Members of the Iowa Learning Council discuss their proposal for education reform.

Members of the Iowa Learning Council discuss their proposal for education reform.

A group of 18 students from across the state released their recommendations Thursday on how to improve the state’s education system.

The Iowa Learning Council began its work one year ago, holding many of its meetings online. Lillian Nellans, a senior at Des Moines Roosevelt, talked about the goal of the report.

“Iowa used to be a national leader in education policy and we students think it’s time that we reclaim that role,” Nellans says.

“We really recommend…that we look to move the power back to the classroom in personalizing education for Iowa students. Focusing most of sections on the three T’s — teachers, testing and technology.”

Jack Hostager, a sophomore at Dubuque Hempstead, talked more about the recommendations. “We believe that the solution to this problem lies in six basic ideas: enhancing teacher quality; revolutionizing assessment; individualizing and adapting the curriculum; fostering meaningful teacher/student interactions; improving STEM for all; expanding online classes and career exploration in high school,” Hostager says.

The Iowa Learning Council is one of many groups that have given their input as the state looks to revitalize the education system. The students were asked which of the six ideas they would most like to see move forward as their plan comes under scrutiny from lawmakers.

“I think definitely teacher quality is an issue that we think is very key to improving education. As we say in our brief, improving education starts with those that facilitate it,” Hostager answered. “…That’s what seems to be the focus over at the capitol and we’re glad to see that. And we’re glad to see that, but we really help that through this process we continue to focus on improving teachers and supporting teachers so that we continue to have a world-class teaching force.”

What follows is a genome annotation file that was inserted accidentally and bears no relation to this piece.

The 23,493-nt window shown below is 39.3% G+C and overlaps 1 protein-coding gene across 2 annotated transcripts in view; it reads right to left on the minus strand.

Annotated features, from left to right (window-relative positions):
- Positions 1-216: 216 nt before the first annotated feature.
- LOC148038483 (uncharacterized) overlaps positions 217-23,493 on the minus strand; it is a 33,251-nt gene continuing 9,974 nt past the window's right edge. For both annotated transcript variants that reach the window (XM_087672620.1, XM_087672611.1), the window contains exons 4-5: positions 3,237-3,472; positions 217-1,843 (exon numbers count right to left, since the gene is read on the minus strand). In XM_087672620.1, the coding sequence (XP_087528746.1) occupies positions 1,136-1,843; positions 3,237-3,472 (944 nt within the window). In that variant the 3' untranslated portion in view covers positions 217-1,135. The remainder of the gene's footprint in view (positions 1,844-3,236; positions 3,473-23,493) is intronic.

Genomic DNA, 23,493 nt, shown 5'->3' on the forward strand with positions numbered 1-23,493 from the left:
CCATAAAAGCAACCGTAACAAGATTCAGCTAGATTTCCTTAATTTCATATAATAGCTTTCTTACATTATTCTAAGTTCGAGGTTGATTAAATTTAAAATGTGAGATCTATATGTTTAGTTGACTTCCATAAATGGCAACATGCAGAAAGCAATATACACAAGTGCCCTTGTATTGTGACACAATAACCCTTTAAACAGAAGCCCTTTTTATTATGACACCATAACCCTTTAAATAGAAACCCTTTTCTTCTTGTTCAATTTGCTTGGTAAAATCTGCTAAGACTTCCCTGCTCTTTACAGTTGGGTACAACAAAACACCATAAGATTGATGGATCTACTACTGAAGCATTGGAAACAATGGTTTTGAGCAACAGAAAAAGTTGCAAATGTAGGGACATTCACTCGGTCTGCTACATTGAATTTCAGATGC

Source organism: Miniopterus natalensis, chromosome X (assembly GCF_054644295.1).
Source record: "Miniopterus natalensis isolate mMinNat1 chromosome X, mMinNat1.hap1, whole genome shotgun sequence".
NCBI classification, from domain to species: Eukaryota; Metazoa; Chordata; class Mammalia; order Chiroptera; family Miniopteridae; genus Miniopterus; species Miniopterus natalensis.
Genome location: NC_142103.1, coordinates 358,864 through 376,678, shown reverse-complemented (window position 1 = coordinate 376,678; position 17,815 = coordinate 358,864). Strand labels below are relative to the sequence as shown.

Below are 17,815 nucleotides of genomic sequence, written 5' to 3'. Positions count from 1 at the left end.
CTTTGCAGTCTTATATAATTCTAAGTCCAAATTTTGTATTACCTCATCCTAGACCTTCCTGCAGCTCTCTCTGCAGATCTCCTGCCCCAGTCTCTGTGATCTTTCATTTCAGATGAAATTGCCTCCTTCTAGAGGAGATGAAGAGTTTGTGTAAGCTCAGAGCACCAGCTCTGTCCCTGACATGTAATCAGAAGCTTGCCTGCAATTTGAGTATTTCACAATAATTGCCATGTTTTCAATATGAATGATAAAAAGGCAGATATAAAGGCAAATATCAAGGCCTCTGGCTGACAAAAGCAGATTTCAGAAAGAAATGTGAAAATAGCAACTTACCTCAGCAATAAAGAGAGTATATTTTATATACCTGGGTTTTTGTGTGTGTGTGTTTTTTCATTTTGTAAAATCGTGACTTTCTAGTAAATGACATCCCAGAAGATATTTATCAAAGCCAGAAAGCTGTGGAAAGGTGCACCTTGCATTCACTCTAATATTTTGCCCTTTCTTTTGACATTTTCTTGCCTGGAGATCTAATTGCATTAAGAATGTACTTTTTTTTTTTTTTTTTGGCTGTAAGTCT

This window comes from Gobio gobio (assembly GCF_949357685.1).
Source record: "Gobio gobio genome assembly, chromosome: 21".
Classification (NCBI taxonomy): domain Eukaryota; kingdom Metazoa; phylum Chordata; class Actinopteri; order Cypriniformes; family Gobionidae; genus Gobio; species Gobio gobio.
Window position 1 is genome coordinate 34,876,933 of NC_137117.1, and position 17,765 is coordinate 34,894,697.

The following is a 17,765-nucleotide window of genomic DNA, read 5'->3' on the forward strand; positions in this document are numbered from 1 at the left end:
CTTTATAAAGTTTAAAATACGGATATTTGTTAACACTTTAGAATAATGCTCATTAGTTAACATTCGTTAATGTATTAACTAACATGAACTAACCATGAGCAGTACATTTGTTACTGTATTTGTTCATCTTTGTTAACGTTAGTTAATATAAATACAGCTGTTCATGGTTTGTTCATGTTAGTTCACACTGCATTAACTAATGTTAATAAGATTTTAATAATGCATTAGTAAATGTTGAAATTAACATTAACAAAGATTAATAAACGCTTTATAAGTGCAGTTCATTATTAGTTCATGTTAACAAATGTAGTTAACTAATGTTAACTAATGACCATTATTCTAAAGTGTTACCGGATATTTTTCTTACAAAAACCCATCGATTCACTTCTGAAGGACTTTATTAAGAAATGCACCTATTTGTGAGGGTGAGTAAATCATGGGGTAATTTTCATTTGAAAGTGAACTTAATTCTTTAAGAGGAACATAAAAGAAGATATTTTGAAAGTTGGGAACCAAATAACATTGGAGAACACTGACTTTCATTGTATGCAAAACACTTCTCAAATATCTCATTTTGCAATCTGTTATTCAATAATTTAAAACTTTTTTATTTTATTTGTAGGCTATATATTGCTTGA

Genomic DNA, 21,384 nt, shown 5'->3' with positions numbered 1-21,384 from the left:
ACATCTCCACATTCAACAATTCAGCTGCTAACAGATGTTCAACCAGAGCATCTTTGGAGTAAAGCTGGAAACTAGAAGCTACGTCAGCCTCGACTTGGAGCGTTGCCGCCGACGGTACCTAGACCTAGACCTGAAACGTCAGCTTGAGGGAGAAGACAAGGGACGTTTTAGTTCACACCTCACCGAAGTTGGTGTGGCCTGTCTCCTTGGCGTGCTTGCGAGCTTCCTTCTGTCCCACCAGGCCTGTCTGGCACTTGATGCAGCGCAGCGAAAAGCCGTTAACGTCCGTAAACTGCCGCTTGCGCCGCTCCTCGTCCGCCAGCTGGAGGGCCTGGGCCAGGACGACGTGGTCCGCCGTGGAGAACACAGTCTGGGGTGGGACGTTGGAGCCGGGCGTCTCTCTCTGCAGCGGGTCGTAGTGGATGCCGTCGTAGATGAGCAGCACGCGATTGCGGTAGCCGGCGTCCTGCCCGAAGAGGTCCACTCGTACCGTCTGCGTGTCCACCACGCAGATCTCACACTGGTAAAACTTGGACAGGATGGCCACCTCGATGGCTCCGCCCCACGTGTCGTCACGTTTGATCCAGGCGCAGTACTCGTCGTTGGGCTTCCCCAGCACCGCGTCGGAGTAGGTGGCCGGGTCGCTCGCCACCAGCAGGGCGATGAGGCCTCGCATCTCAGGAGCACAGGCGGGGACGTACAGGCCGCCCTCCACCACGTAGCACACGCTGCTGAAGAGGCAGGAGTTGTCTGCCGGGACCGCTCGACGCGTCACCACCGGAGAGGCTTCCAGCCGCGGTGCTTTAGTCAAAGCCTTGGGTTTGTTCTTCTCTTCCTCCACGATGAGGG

Nellans says revolutionizing the assessment process for educators is a key part of improving teacher quality. “To look at growth, look at test scores, look peer evaluations, student evaluations, leadership evaluations, that show where these teachers are so that the schools in the state can help those teachers get better by introducing more collaborative programs,” Nellans says.

“We’re not looking to punish teachers, but to make all teachers excellent teachers.” Whitney Lemming-Salisbury, a freshman at Drake University, says they discussed the differences in school size at the very start and carried that through in their discussions about change.

“That’s what I loved about these meetings is that they were just the right amount of time, that everybody got to share how it would impact their school or how their school would be able to facilitate it. It made everything so much more real and made it seem rational and it made it seem like everything could be facilitated in every school,” Lemming-Salisbury says.

Nellans says a lot of the recommendations are focused on statewide uniform policies. “For example, we talk a lot about expanding the on-line education classes because we had members in the group from the rural schools. They are like ‘we get to take the same classes as these big urban schools because of this on-line opportunity’,” according to Nellans.

Lemming-Salisbury wanted to be sure lawmakers and others understand the work was put into the recommendations. “It’s understandable with media attention and also with the facilitation of the Department Education Department that there’s going to be a lot of assumptions that this is more of a public stunt by higher administration to make it seem like they are listening to the student voice, or you know seem like they are reaching out,” she says. “But we applied here, we won’t to be here. We are here to make a change, or at least propose changes.”

The full recommendations are available on the Iowa Department of Education’s website at:

The other students on the Iowa Learning Council and their schools: Hannah Richey, freshman Shenandoah; EmmaKate Wichman, ,freshman, Pleasant Valley; Grant Gordon sophomore, Van Meter; Apple Jackson Amos, junior, East Des Moines High School; Sophia Babcock junior, PCM High School in Monroe; Geoffrey Bruder junior, Humboldt; Mohad Awan, senior Waukee; Tom Bowman, senior Dowling Catholic West Des Moines; Tessa Horn, senior Manson Northwest Webster; Mckenzie Baker, senior Forest City; Maddie Akers Walnut Creek West Des Moines; Monica Figueroa, freshman, Buena Vista College; Sara Gabriele, freshman, Dartmouth College; Andrew Patience, freshman Iowa State.